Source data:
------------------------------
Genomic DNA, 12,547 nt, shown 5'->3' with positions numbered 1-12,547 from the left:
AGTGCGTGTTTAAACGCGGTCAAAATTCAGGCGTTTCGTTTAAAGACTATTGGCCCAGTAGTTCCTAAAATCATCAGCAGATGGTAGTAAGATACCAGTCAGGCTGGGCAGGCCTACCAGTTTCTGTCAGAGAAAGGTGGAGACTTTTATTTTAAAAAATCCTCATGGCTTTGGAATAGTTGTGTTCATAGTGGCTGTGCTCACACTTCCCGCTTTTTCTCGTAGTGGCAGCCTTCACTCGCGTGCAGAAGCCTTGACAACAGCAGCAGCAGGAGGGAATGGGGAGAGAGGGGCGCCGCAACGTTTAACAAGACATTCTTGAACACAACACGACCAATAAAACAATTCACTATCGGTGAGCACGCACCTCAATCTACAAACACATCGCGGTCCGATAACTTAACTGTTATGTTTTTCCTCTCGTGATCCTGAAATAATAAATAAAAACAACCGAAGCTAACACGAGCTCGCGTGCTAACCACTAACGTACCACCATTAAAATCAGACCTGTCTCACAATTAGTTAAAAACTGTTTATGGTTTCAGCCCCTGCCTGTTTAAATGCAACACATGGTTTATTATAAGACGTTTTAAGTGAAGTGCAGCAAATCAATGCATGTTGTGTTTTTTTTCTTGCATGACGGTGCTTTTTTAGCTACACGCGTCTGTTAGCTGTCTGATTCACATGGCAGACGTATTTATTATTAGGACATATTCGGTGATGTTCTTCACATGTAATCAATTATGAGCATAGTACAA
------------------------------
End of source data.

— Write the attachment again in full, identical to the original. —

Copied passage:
Genomic DNA, 12,547 nt, shown 5'->3' with positions numbered 1-12,547 from the left:
AGTGCGTGTTTAAACGCGGTCAAAATTCAGGCGTTTCGTTTAAAGACTATTGGCCCAGTAGTTCCTAAAATCATCAGCAGATGGTAGTAAGATACCAGTCAGGCTGGGCAGGCCTACCAGTTTCTGTCAGAGAAAGGTGGAGACTTTTATTTTAAAAAATCCTCATGGCTTTGGAATAGTTGTGTTCATAGTGGCTGTGCTCACACTTCCCGCTTTTTCTCGTAGTGGCAGCCTTCACTCGCGTGCAGAAGCCTTGACAACAGCAGCAGCAGGAGGGAATGGGGAGAGAGGGGCGCCGCAACGTTTAACAAGACATTCTTGAACACAACACGACCAATAAAACAATTCACTATCGGTGAGCACGCACCTCAATCTACAAACACATCGCGGTCCGATAACTTAACTGTTATGTTTTTCCTCTCGTGATCCTGAAATAATAAATAAAAACAACCGAAGCTAACACGAGCTCGCGTGCTAACCACTAACGTACCACCATTAAAATCAGACCTGTCTCACAATTAGTTAAAAACTGTTTATGGTTTCAGCCCCTGCCTGTTTAAATGCAACACATGGTTTATTATAAGACGTTTTAAGTGAAGTGCAGCAAATCAATGCATGTTGTGTTTTTTTTCTTGCATGACGGTGCTTTTTTAGCTACACGCGTCTGTTAGCTGTCTGATTCACATGGCAGACGTATTTATTATTAGGACATATTCGGTGATGTTCTTCACATGTAATCAATTATGAGCATAGTACAA